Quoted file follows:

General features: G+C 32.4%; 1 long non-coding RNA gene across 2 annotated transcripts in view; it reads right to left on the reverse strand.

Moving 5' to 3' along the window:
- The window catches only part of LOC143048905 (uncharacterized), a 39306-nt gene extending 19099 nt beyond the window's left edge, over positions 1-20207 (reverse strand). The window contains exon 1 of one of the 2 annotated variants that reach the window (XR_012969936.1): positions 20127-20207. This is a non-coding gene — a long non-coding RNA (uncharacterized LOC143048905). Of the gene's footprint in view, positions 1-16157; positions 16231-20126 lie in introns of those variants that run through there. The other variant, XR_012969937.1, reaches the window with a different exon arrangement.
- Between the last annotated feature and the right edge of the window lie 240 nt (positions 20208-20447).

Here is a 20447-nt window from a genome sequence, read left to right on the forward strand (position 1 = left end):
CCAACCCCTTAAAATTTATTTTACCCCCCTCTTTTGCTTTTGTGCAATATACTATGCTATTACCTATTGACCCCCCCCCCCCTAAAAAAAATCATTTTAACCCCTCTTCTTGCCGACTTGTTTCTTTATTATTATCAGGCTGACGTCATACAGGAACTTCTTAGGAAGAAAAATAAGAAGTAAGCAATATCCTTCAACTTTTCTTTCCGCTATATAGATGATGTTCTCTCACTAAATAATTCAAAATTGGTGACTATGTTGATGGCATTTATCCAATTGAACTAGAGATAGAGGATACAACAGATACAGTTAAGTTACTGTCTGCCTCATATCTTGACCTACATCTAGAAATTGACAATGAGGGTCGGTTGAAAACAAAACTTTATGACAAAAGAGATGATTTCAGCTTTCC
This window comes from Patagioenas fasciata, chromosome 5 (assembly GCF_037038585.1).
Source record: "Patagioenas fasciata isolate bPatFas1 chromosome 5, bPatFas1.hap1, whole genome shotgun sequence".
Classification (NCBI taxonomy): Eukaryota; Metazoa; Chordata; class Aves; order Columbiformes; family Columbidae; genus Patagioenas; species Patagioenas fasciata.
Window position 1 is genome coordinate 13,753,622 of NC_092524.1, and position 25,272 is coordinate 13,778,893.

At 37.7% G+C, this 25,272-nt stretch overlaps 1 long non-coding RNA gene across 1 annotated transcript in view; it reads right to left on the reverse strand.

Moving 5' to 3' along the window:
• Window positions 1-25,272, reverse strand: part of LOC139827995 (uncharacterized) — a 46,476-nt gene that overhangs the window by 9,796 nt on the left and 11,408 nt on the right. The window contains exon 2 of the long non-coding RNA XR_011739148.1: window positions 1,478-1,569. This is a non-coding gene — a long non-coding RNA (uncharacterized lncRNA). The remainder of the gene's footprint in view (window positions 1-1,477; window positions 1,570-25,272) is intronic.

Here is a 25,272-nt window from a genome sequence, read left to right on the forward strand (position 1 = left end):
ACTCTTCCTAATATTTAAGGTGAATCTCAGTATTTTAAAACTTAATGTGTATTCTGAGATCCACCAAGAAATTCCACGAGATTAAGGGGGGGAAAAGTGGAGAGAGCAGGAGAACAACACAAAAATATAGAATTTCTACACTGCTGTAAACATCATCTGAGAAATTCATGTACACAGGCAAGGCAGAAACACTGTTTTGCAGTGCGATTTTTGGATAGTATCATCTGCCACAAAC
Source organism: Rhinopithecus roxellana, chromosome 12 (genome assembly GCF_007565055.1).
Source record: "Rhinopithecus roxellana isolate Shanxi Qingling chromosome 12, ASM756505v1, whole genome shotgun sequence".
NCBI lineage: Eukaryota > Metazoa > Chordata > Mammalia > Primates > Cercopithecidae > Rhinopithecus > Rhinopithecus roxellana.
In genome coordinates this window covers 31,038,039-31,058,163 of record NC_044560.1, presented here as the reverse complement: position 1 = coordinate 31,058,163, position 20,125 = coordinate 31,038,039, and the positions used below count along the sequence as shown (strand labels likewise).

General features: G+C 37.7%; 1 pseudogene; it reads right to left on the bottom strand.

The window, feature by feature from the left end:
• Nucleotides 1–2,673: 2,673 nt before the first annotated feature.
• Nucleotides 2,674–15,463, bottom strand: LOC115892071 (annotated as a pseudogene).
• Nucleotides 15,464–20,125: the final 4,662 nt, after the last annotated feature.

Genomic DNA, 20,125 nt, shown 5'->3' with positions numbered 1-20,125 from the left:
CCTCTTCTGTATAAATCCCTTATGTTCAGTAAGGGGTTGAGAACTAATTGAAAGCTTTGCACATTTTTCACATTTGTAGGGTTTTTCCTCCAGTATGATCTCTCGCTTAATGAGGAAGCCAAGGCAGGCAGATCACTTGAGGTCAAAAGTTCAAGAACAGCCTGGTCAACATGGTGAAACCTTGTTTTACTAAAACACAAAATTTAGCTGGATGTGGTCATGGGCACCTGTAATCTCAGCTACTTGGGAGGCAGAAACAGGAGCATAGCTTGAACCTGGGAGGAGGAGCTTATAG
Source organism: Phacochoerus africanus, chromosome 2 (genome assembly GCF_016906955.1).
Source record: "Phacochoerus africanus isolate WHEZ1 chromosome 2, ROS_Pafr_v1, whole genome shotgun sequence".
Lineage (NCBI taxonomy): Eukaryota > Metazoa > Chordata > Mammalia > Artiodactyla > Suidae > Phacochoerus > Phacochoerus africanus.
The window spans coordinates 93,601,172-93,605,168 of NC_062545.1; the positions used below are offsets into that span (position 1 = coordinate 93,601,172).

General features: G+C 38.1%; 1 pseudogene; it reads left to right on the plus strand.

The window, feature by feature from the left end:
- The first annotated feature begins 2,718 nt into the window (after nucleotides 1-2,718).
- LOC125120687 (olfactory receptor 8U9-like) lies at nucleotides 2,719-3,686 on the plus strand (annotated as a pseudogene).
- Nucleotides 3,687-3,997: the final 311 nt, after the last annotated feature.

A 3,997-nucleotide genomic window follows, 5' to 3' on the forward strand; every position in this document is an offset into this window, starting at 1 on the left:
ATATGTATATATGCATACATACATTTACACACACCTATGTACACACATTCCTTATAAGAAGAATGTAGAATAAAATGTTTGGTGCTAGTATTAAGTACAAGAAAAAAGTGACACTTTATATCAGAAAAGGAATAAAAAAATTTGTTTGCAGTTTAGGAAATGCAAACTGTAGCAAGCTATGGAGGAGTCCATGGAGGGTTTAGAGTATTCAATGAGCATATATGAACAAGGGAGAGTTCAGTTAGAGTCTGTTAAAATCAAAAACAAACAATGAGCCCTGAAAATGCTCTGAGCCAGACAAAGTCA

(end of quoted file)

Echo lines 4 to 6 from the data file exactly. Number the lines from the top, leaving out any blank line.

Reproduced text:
- Between the last annotated feature and the right edge of the window lie 240 nt (positions 20208-20447).

Here is a 20447-nt window from a genome sequence, read left to right on the forward strand (position 1 = left end):
CCAACCCCTTAAAATTTATTTTACCCCCCTCTTTTGCTTTTGTGCAATATACTATGCTATTACCTATTGACCCCCCCCCCCCTAAAAAAAATCATTTTAACCCCTCTTCTTGCCGACTTGTTTCTTTATTATTATCAGGCTGACGTCATACAGGAACTTCTTAGGAAGAAAAATAAGAAGTAAGCAATATCCTTCAACTTTTCTTTCCGCTATATAGATGATGTTCTCTCACTAAATAATTCAAAATTGGTGACTATGTTGATGGCATTTATCCAATTGAACTAGAGATAGAGGATACAACAGATACAGTTAAGTTACTGTCTGCCTCATATCTTGACCTACATCTAGAAATTGACAATGAGGGTCGGTTGAAAACAAAACTTTATGACAAAAGAGATGATTTCAGCTTTCC